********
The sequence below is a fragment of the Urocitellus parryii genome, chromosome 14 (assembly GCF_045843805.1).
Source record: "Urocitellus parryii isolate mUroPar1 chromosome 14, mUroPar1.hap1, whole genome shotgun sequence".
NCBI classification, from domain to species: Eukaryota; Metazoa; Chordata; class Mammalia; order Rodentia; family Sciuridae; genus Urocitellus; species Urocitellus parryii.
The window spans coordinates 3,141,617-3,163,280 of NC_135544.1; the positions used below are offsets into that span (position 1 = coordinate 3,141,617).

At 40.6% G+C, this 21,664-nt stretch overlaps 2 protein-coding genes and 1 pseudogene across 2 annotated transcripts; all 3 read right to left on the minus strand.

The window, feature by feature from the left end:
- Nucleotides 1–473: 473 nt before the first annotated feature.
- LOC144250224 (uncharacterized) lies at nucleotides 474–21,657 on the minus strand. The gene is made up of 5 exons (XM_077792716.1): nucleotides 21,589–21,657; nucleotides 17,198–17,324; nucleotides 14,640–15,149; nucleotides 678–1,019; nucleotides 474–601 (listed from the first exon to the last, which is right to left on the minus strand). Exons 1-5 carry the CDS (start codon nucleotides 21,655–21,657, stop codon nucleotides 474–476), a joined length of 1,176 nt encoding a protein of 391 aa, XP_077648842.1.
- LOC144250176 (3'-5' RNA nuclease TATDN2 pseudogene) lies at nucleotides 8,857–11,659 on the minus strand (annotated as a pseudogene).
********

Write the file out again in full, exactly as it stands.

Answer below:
The sequence below is a fragment of the Urocitellus parryii genome, chromosome 14 (assembly GCF_045843805.1).
Source record: "Urocitellus parryii isolate mUroPar1 chromosome 14, mUroPar1.hap1, whole genome shotgun sequence".
NCBI classification, from domain to species: Eukaryota; Metazoa; Chordata; class Mammalia; order Rodentia; family Sciuridae; genus Urocitellus; species Urocitellus parryii.
The window spans coordinates 3,141,617-3,163,280 of NC_135544.1; the positions used below are offsets into that span (position 1 = coordinate 3,141,617).

At 40.6% G+C, this 21,664-nt stretch overlaps 2 protein-coding genes and 1 pseudogene across 2 annotated transcripts; all 3 read right to left on the minus strand.

The window, feature by feature from the left end:
- Nucleotides 1–473: 473 nt before the first annotated feature.
- LOC144250224 (uncharacterized) lies at nucleotides 474–21,657 on the minus strand. The gene is made up of 5 exons (XM_077792716.1): nucleotides 21,589–21,657; nucleotides 17,198–17,324; nucleotides 14,640–15,149; nucleotides 678–1,019; nucleotides 474–601 (listed from the first exon to the last, which is right to left on the minus strand). Exons 1-5 carry the CDS (start codon nucleotides 21,655–21,657, stop codon nucleotides 474–476), a joined length of 1,176 nt encoding a protein of 391 aa, XP_077648842.1.
- LOC144250176 (3'-5' RNA nuclease TATDN2 pseudogene) lies at nucleotides 8,857–11,659 on the minus strand (annotated as a pseudogene).